Of note, I also enjoyed Bryson’s brief account in chapter 10 in which some of the shelters in a stretch of Virginia had brooms.

“Several [shelters] were even provisioned with a broom – a cozy, domestic touch. Moreover, the brooms were used (we used them, and whistled while we did it), proving that if you give an AT hiker an appliance of comfort he will use it responsibly.”

Especially with officials worried about increased park attendance and decreased park funding, allowing hikers and visitors to pitch in some general maintenance could go a long way.

Speaking of trail maintenance, Bryson mentions the quality of the maps he uses at various points, and upon entering the New York and northward parks which provided extremely detailed maps, he remarks in chapter 15 upon how much that improved his experience.

“I can’t tell you what a satisfaction it is to be able to say, ‘Ah! Dunnfield Creek, I see,’ and, ‘So that must be Shawnee Island down there.’… It occurred to me now that a great part of my mindless indifference to my surroundings earlier on was simply that I didn’t know where I was.”

The experience must be vastly different now with electronic maps and GPS smartphones, but I wonder how the aspect of being able to name one’s surroundings affects one’s general experience of being in the “wilderness.” That alone could be a rich research area.

Accounts of hiking would hardly be complete without nature. The first animal description that tickled me enough to look up was the hellbender salamander mentioned in chapter 7, which is also known as the snot otter. Unfortunately, he never encountered one. Also among the things he mentions but never encounters are dozens of extinct species, such as the American chestnut tree which was wiped out by an alien fungus in the early twentieth century. He described a historical photograph of how mighty the trees were, perhaps one of the photos on this site. I appreciated the various descriptions of extinct birds, plants, and other wildlife that Bryson offered throughout the book. In the last twenty years, we’ve no doubt lost dozens more; we’re in the midst of a mass extinction, after all. On the other end of the spectrum, chapter 10 begins with a vivid description of how discovering American species created such a craze in western European countries – and some of these cuttings and saplings retrieved by explorers and botanists have been preserved in captivity despite dying out in the wild.

In chapter 11, Bryson describes the trouble he faced when attempting to walk a few miles across Waynesboro rather than catching a cab. Between a lack of sidewalk, bridges with no room for pedestrians, and private property with tall fences, being a pedestrian in a city or suburb becomes nearly impossible. Even hikers or marathon runners comfortable with going long distances on foot find themselves unable to get by in our current society without cars (besides the impracticality of spending so much time commuting). Many cities are installing more pedestrian- and biker-friendly terrain, and it’s a good opportunity to reflect on the relationship between the personal car and the setup of our cities.

7 thoughts on “Reading Reflection: A Walk in the Woods

  1. Timothy Stelter January 25, 2017 / 2:47 pm

    After reading this review on “A Walk in the Woods” written by Bill Bryson, I’m inclined to give the book a read for myself. I found the comments about Chapter 15 very interesting. Especially the part on how just knowing the area and landmarks significantly increased his experience overall during the hike. I believe that this kind of context gives everything a new perspective while continuing the hike, and the experience would be his own personal take on it.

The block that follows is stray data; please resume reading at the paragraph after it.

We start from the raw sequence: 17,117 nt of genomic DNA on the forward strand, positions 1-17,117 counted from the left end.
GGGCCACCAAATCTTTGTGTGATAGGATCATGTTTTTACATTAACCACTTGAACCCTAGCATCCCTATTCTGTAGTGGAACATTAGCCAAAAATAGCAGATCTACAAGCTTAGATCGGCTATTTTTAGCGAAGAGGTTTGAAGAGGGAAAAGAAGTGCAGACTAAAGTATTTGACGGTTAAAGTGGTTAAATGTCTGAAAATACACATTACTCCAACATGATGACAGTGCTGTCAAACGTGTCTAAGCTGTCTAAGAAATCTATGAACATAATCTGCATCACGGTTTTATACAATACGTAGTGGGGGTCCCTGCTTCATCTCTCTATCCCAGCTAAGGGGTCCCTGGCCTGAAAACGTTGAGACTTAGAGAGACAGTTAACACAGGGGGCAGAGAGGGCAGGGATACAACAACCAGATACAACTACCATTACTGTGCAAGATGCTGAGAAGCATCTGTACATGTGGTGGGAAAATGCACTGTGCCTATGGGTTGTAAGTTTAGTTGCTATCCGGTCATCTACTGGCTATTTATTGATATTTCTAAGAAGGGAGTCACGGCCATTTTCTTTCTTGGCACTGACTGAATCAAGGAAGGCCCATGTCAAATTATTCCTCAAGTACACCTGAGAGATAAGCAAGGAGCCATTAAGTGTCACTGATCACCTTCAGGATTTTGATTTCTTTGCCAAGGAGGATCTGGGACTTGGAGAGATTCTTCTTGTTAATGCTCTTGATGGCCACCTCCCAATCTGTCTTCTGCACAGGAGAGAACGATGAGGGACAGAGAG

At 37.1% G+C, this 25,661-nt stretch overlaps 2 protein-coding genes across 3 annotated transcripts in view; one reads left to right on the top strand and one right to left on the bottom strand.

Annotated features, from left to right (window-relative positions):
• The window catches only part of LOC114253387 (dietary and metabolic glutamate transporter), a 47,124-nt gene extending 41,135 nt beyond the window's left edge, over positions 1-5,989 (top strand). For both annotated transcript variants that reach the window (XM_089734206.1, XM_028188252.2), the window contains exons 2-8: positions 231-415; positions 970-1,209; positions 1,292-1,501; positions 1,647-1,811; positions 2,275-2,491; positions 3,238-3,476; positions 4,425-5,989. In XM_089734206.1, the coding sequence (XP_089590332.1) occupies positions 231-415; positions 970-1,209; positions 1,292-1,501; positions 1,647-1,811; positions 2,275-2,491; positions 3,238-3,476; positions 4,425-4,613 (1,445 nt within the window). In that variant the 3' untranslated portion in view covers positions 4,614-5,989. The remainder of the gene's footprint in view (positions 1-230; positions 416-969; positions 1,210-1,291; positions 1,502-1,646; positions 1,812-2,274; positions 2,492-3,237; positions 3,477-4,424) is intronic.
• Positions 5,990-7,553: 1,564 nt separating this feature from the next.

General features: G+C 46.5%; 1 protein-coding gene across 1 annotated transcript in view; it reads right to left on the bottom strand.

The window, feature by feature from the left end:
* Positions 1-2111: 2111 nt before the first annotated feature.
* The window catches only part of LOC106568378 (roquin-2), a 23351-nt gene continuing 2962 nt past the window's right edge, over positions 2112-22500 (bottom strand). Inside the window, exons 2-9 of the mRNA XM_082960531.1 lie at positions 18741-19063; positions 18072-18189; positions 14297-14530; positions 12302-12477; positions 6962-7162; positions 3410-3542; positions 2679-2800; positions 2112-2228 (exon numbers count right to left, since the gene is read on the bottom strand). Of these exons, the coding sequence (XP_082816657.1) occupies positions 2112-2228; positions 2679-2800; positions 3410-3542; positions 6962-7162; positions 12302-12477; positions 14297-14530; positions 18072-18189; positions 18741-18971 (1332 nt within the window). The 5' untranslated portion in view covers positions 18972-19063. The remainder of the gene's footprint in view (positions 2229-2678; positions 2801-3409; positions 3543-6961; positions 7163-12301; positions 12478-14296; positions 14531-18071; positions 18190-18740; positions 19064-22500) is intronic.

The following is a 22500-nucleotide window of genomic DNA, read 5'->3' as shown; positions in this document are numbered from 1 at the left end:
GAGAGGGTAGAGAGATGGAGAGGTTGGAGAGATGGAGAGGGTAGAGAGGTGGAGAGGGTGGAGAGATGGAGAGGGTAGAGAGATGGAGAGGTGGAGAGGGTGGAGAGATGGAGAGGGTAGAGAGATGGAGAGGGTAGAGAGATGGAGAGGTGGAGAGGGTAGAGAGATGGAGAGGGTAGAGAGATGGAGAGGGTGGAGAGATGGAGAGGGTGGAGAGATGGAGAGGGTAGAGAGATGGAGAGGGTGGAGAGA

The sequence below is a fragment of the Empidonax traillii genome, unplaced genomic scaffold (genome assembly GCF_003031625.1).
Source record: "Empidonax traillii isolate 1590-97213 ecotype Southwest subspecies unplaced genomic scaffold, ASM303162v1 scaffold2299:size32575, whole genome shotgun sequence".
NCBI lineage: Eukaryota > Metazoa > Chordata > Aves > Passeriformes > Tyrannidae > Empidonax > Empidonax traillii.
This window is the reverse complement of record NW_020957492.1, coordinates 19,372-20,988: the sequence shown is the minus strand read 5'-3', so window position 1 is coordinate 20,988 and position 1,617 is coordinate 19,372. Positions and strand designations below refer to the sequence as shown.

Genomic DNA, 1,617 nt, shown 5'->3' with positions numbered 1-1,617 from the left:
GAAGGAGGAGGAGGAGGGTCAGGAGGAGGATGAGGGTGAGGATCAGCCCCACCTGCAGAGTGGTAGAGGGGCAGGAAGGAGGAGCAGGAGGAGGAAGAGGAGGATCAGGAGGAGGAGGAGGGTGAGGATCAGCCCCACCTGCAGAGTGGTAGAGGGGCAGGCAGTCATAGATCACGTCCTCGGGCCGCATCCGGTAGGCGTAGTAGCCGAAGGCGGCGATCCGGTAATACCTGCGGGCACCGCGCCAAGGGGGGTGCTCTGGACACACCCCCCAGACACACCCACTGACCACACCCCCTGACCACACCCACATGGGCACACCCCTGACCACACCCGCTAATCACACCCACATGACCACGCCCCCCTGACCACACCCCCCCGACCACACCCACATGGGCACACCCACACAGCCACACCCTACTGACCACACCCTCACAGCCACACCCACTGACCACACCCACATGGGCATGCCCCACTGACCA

I’ll be sure to read this book in the coming weeks to hopefully add more opinions on this reading myself.


  2. Jamie Davis January 26, 2017 / 9:46 am

    I snagged the VT library’s copy of “A Walk in the Woods” this week and plowed through it. Here’s my review, reproduced from


    The book follows Bill Bryson in his pursuit of completing the Appalachian Trail. He is accompanied by a real-life bumbling sidekick named Stephen Katz, who is even more out of shape than Bryson at the beginning of their “walk” and adds plenty of comic relief in his endless gruntings and lust for cream soda and the X-files. Bryson shares stories about his time on the AT while weaving in vignettes on the history of the AT, the work of the Forest Service, and the death of many things: trees, songbirds, murdered AT hikers, and Americans’ interest in being outdoors.


    Bryson paints the Appalachian Trail (AT) in vivid detail, and brings you through many emotions. I chuckled throughout, was in turns incensed and grieved by the portrait offered of the mismanagement of our natural resources by the Forest Service and other US government agencies, and grew deeply concerned for Katz’s safety. Overall, I thought the book was great.

    I was frustrated, however, by a tiresome refrain through the first few chapters of the degree of inbreeding and general wildness of the “hill folk” (think Kenneth Parcell’s family from 30 Rock) near the southern end of the AT. One hyperbolic joke was fine, but after four or five I began to wonder about Bryson’s prejudices. Once Bryson got out of North Carolina he eased up on the hillbilly jokes and his narration began to grow on me.

    Bryson has some interesting observations on the use of technology on the AT in chapter 16. Here’s a quote:

    “I hate all this technology on the trail. Some AT hikers, I had read, now carry laptops and modems, so that they can file daily reports to their family and friends. And now increasingly you find people with electronic gizmos like the Enviro Monitor or wearing sensors attached by wires to their pulse points so that they look as if they’ve come to the trail straight from some sleep clinic…All this high-tech equipment, it appears, is drawing up into the mountains people who perhaps shouldn’t be there.”

    He then proceeds to lambaste the many ill-prepared folks who have gone for a hike somewhere along the AT and called the national guard, or police headquarters, asking to be variously carried or helicoptered home again.